A few years ago I started a series of drawings of incarcerated Black men. For each individual prison identification number, I chose a year from African American history in which a history-changing event took place. My thinking was that each Black man (or woman) who finds himself (or herself) under the watchful eye of the prison industrial complex is a walking representation of the tragedies and struggles that have marked our history as a people.
The numbers worn by the men in this drawing mark the following dates:
1845: In this, the year that Frederick Douglass first published his famous narrative, he gave a speech titled “My Slave Experience in Maryland” in which he detailed the physical and spiritual brutality of his years in bondage.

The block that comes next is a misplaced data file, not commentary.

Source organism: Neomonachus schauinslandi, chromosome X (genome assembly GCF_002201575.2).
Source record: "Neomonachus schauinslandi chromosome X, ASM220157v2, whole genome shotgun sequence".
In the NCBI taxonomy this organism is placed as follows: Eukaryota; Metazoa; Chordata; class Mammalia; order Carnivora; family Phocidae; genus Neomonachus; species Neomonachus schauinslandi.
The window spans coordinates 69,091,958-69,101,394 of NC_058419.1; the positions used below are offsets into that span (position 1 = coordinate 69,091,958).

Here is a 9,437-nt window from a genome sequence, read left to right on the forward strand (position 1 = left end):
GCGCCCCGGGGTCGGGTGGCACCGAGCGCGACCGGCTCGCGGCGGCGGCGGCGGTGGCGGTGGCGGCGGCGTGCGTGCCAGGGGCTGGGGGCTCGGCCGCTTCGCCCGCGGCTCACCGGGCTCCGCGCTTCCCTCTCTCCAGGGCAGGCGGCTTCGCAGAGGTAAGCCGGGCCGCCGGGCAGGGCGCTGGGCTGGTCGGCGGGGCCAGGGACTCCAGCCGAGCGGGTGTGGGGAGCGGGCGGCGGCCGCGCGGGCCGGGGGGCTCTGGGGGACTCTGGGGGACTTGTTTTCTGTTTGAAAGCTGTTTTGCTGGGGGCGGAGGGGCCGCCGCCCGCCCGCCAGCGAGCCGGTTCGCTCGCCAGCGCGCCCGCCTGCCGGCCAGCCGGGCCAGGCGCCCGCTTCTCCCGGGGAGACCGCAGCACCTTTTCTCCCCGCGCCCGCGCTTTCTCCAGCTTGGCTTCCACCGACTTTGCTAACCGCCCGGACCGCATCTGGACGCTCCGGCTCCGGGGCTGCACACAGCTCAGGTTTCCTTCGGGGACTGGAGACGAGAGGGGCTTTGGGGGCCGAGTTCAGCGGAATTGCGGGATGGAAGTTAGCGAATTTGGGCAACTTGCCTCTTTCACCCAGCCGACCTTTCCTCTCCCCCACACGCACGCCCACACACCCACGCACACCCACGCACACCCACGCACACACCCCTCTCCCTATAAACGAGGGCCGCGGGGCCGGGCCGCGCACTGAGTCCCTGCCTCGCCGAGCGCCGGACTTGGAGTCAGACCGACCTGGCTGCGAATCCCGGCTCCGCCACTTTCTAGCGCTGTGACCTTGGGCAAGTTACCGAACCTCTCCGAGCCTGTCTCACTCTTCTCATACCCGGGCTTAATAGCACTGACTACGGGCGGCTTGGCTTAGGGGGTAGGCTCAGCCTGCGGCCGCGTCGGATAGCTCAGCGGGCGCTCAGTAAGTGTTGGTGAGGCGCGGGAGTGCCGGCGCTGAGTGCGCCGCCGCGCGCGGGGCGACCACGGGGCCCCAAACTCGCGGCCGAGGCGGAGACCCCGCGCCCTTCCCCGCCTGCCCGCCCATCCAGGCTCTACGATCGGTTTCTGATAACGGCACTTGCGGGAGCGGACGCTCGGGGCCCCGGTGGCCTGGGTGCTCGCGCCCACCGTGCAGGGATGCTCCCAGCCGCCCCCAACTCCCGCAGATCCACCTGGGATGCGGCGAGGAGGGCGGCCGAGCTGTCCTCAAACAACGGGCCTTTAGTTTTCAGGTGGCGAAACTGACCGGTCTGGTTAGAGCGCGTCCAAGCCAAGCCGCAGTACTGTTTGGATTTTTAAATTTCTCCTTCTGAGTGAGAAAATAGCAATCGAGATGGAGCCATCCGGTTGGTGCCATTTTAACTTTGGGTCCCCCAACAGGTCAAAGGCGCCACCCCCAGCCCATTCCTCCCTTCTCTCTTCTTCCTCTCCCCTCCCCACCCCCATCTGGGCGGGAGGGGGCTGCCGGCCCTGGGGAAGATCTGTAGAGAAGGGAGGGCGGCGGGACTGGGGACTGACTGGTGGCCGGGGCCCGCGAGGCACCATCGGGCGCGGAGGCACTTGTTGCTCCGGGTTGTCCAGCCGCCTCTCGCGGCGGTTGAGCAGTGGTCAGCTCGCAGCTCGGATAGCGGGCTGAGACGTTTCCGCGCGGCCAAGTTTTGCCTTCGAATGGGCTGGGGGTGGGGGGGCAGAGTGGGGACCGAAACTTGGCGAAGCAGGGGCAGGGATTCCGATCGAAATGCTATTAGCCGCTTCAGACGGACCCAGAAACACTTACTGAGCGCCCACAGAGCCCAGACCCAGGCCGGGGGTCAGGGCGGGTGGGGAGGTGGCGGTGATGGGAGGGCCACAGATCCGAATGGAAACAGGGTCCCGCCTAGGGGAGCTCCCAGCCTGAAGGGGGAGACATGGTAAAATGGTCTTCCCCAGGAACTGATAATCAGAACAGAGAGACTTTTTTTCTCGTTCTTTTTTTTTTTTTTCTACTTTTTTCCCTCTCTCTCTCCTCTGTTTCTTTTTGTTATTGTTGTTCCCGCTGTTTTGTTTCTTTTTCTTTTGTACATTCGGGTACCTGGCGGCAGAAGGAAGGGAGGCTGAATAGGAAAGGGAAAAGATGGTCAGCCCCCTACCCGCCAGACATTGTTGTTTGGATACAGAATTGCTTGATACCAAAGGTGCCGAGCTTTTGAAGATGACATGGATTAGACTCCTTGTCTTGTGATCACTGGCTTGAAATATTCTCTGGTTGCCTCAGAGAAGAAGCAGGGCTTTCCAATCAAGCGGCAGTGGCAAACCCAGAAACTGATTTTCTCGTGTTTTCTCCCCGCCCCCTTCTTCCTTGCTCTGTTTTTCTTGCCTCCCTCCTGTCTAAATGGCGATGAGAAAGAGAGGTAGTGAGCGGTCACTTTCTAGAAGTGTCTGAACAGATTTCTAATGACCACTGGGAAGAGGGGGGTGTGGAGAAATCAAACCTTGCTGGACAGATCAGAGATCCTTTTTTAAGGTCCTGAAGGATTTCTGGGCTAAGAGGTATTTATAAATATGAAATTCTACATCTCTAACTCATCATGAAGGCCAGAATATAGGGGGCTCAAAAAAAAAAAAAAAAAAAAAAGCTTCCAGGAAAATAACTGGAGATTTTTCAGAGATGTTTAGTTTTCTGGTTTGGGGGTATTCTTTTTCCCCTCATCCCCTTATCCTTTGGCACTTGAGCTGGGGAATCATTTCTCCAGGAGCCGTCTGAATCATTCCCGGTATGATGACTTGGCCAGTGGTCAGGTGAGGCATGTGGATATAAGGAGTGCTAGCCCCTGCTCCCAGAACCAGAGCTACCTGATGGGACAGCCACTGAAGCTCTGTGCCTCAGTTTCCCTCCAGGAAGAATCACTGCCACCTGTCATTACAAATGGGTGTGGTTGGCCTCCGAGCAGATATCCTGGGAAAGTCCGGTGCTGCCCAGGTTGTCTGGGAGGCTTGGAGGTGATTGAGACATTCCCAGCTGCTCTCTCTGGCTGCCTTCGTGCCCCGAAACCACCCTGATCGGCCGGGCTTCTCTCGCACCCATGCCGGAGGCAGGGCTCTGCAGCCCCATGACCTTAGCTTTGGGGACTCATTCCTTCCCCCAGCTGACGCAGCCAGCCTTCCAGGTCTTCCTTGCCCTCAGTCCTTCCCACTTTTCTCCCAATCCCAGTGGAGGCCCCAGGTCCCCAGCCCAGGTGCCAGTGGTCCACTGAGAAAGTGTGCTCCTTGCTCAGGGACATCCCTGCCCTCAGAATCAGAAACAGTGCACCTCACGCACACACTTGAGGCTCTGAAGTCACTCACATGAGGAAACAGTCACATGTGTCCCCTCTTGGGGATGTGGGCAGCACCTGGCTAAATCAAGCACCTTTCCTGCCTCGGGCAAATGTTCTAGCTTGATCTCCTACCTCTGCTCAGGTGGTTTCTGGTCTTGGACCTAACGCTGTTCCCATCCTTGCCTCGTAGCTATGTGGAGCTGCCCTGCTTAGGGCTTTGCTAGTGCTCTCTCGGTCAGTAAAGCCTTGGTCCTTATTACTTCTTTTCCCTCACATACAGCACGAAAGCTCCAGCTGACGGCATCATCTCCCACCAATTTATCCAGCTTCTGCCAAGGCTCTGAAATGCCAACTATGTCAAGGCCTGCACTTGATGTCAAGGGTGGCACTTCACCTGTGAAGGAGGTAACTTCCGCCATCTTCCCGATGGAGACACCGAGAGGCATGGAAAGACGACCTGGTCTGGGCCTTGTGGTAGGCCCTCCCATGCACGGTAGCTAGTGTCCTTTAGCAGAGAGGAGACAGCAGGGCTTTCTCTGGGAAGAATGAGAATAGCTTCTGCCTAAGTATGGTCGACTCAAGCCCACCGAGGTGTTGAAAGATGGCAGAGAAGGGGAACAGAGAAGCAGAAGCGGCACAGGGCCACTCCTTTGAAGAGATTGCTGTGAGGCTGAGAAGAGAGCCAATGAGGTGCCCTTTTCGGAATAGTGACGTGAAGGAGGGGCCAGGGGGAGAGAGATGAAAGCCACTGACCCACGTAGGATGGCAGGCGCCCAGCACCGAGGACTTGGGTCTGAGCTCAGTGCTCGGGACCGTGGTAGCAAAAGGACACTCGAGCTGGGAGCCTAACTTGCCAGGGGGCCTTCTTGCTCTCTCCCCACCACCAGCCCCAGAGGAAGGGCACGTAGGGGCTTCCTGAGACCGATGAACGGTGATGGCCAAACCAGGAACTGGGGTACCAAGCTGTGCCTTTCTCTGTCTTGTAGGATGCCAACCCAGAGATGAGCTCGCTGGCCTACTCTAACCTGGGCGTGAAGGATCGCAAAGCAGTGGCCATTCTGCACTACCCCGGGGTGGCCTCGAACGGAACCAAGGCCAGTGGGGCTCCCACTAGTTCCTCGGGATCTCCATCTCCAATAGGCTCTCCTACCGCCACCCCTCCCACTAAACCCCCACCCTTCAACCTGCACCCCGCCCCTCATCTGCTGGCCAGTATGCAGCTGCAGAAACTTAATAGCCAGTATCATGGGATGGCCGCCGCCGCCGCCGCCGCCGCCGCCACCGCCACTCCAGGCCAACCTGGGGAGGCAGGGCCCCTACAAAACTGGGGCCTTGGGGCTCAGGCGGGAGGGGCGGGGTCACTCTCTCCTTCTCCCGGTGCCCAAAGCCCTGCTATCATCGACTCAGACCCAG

1764 (partially obscured by the left arm of the center figure in this drawing): In this year Brown University was founded. Several members of the Brown family either owned or were involved in the slave trade.
1919: This year marked the “Red Summer” in which bloody race riots took place across the nation, from Arkansas to New York. Many African Americans were killed in this epidemic of anti-Black violence, and even more were displaced from their homes, their places of work often destroyed.